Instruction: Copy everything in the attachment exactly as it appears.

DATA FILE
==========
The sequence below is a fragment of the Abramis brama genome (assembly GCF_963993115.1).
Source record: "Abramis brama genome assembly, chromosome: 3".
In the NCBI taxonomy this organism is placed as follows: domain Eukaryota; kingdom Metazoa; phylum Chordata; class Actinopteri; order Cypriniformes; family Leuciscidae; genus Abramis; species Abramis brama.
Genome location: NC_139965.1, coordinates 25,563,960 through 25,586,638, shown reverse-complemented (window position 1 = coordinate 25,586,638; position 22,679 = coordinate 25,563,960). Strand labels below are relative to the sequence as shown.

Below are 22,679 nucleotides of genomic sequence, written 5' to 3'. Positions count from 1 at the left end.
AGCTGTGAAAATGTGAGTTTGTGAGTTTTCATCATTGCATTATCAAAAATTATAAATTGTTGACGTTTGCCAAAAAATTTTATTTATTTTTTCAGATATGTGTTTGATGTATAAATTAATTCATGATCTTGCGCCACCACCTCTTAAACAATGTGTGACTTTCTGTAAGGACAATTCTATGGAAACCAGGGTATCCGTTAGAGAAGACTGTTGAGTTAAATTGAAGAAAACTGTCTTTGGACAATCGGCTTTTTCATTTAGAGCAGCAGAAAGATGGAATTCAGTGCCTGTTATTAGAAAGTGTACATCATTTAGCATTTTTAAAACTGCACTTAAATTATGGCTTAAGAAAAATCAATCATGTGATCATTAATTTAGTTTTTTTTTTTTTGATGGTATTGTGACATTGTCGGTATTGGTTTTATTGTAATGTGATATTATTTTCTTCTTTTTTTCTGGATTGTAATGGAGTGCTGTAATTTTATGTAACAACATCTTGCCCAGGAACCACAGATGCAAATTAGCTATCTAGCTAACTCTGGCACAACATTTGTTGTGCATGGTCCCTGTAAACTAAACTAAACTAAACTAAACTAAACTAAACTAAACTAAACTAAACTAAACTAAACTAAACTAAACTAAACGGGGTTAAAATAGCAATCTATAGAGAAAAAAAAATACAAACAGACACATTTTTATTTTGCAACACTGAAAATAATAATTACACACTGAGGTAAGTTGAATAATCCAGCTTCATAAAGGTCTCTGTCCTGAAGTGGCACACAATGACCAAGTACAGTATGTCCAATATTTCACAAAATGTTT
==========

The sequence below is a fragment of the Abramis brama genome (assembly GCF_963993115.1).
Source record: "Abramis brama genome assembly, chromosome: 3".
In the NCBI taxonomy this organism is placed as follows: domain Eukaryota; kingdom Metazoa; phylum Chordata; class Actinopteri; order Cypriniformes; family Leuciscidae; genus Abramis; species Abramis brama.
Genome location: NC_139965.1, coordinates 25,563,960 through 25,586,638, shown reverse-complemented (window position 1 = coordinate 25,586,638; position 22,679 = coordinate 25,563,960). Strand labels below are relative to the sequence as shown.

Below are 22,679 nucleotides of genomic sequence, written 5' to 3'. Positions count from 1 at the left end.
AGCTGTGAAAATGTGAGTTTGTGAGTTTTCATCATTGCATTATCAAAAATTATAAATTGTTGACGTTTGCCAAAAAATTTTATTTATTTTTTCAGATATGTGTTTGATGTATAAATTAATTCATGATCTTGCGCCACCACCTCTTAAACAATGTGTGACTTTCTGTAAGGACAATTCTATGGAAACCAGGGTATCCGTTAGAGAAGACTGTTGAGTTAAATTGAAGAAAACTGTCTTTGGACAATCGGCTTTTTCATTTAGAGCAGCAGAAAGATGGAATTCAGTGCCTGTTATTAGAAAGTGTACATCATTTAGCATTTTTAAAACTGCACTTAAATTATGGCTTAAGAAAAATCAATCATGTGATCATTAATTTAGTTTTTTTTTTTTTGATGGTATTGTGACATTGTCGGTATTGGTTTTATTGTAATGTGATATTATTTTCTTCTTTTTTTCTGGATTGTAATGGAGTGCTGTAATTTTATGTAACAACATCTTGCCCAGGAACCACAGATGCAAATTAGCTATCTAGCTAACTCTGGCACAACATTTGTTGTGCATGGTCCCTGTAAACTAAACTAAACTAAACTAAACTAAACTAAACTAAACTAAACTAAACTAAACTAAACTAAACTAAACTAAACGGGGTTAAAATAGCAATCTATAGAGAAAAAAAAATACAAACAGACACATTTTTATTTTGCAACACTGAAAATAATAATTACACACTGAGGTAAGTTGAATAATCCAGCTTCATAAAGGTCTCTGTCCTGAAGTGGCACACAATGACCAAGTACAGTATGTCCAATATTTCACAAAATGTTT